Again, returning to a recent interview I remember seeing somewhere where Ray spoke about his time in Afghanistan, and in it he talked about learning to switch off his emotions. There’s a moment in Ranger 22 where Ray is talking about the suicide bomber attack that I mentioned earlier. A lady called Shipra had been killed in that attack. But while Ray was coordinating the evacuation of their compound, he and his team not only made sure to take Shipra’s body with them, but Ray writes about, “…gently placing her in the ambulance with as much respect and dignity…” as they could. I found that passage particularly emotional to read, so I can only imagine what it must have been like to live through. But what I wondered was, was his being able to treat Shipra’s body in that manner – in the midst of so much chaos – also down to his Ranger training? Or, was that a moment when the man himself, just Ray Goggins from Cork, happened to shine through? 


“It’s probably a bit of both, to be honest. Again, as I say in the book, I didn’t know that lady at all, she’d only come back the night before, late, and I hadn’t seen her. And when I came in before that at Christmas, she’d already gone home on leave. My point of view is that it’s about everybody else. A lot of those other people had probably known her well, and they probably knew at that stage what was after happening to her, even though we tried to keep it from them as much as possible. Not because we wanted to keep it a secret, but they didn’t need to see that at that particular time because they were going through enough. This was six or seven hours into the event, and they were frazzled at this stage. I just needed to get them out and get them somewhere safe at that stage. And it wasn’t just me. There were two or three other guys with us, so it was all of our decision. The medic had fixed her up and made her more presentable, and we got her into the [body] bag then, and marked that respect for her. I’m not a religious man, but I’m definitely a spiritual kind of person. It’s good to protect people even when they have passed away, but you still have them [with you]. You still need to protect them.”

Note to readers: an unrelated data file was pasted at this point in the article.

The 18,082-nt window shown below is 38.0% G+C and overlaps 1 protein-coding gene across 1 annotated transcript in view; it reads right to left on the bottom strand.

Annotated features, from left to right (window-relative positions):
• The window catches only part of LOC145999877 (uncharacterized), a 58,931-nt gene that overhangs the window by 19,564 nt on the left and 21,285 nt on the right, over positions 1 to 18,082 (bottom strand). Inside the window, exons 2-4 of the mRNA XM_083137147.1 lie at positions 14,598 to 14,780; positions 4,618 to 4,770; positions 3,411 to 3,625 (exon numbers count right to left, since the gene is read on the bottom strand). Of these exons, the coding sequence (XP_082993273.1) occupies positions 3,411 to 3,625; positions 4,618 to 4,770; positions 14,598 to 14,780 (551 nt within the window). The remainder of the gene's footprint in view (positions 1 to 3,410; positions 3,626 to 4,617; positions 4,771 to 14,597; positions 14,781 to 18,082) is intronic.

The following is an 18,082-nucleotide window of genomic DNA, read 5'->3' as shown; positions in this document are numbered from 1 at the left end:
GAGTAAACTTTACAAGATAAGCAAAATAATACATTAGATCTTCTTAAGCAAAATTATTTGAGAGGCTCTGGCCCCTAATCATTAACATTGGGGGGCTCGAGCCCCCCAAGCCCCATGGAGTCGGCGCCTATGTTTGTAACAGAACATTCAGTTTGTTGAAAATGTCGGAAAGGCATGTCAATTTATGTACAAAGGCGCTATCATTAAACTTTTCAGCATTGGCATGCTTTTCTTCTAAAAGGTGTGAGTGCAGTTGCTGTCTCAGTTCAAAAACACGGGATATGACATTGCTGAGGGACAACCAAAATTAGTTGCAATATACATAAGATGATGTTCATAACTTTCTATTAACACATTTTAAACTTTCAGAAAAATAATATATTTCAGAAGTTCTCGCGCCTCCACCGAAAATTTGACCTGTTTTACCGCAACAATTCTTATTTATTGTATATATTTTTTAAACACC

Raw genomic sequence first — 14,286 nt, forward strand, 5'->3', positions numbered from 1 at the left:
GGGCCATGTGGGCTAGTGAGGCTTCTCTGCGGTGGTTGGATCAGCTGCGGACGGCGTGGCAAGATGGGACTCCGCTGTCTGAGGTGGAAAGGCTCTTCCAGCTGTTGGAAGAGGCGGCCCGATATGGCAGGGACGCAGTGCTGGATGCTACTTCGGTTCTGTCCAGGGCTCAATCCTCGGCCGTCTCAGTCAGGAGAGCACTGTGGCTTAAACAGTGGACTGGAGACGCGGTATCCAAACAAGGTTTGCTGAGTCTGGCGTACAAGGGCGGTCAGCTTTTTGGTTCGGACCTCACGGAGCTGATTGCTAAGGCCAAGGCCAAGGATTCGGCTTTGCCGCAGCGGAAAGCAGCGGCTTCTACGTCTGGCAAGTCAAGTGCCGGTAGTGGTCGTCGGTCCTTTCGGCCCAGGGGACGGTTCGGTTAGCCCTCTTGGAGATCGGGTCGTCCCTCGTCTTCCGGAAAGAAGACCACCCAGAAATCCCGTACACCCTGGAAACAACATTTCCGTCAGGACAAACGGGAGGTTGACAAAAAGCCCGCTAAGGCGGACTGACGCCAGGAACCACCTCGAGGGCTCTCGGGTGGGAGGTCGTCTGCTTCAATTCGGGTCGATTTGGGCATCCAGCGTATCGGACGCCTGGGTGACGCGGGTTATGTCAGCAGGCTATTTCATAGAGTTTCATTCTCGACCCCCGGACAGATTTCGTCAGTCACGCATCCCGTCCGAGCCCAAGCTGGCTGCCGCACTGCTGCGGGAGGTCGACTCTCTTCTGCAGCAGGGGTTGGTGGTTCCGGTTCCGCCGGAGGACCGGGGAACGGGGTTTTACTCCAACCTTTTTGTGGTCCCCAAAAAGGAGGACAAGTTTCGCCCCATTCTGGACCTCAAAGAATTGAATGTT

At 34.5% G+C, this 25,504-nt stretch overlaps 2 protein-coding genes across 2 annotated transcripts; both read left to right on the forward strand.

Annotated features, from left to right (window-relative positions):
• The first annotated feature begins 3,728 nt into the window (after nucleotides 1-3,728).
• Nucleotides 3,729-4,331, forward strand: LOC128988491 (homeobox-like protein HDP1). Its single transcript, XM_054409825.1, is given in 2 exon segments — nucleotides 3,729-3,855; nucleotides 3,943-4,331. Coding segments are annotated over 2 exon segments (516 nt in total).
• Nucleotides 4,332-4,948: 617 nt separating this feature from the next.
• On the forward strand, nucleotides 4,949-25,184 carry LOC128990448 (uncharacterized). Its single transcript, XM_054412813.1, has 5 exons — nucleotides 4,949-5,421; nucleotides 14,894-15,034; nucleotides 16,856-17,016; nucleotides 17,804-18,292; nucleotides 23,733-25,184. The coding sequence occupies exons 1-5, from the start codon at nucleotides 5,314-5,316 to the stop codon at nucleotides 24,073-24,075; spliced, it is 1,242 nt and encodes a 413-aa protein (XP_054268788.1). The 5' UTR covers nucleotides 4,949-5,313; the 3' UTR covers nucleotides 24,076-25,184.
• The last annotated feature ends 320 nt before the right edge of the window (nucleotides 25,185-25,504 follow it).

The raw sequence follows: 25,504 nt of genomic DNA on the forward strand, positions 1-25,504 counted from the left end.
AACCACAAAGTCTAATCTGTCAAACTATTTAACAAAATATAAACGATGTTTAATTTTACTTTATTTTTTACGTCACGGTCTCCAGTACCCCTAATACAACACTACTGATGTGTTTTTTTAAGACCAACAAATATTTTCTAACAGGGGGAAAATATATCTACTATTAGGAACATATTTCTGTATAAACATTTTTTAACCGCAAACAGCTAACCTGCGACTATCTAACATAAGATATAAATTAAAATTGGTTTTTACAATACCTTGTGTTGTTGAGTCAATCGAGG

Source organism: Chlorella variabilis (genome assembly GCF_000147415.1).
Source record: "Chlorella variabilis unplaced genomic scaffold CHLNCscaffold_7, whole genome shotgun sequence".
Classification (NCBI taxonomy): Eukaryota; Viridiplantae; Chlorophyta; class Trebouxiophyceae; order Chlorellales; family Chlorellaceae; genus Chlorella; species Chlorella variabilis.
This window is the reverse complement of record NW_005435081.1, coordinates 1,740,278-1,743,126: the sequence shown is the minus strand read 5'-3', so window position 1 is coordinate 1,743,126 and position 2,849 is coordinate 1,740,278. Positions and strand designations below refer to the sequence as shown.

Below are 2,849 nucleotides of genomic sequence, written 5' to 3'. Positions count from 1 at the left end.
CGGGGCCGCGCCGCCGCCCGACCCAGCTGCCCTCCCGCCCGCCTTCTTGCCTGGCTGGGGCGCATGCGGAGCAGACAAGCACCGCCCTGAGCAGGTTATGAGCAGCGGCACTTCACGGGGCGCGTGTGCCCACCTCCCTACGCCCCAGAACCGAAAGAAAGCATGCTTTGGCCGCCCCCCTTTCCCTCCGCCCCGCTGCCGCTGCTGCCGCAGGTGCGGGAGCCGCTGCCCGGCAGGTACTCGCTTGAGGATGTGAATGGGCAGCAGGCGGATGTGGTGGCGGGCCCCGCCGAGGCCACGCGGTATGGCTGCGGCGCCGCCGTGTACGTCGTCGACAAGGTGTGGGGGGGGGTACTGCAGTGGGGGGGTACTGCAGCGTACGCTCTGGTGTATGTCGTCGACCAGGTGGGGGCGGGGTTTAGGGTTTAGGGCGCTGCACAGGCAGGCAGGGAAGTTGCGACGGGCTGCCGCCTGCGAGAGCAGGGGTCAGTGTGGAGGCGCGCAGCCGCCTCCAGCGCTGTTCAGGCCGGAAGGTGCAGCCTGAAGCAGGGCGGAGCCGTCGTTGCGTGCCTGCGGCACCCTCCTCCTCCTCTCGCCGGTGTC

Ultimate Hell Week is obviously a very personal and individual journey for everyone who takes part, but is there any one thing that Ray has seen everybody learn about themselves, regardless of how far they make it? 


“Yeah, people understand their reserves of strength. People don’t realise there’s always something left. Even when you think you’re completely spent, you have a reserve if you can just get into it. And that’s of power, of stamina, of anger, whatever it is to keep you going. A lot of people say, ‘I’m at 100%’, but they’re nowhere near it. Most people operate at about 50% in their average day, and they think that’s 100%. But there’s a lot more in our mind and soul to keep us going. It’s rare enough that we get into it. It’s only those extreme events and those extreme cases that get you into it. Then you realise you have that well. And when you know that well is there in your normal day – like for me, for example, having been involved in madness in different parts of the world – I know that well and how to get into it. So I can tap into that on a daily basis for something possibly innocuous. That gives you that amazing ability to be calm and composed when people think it’s chaos. But it’s not really.”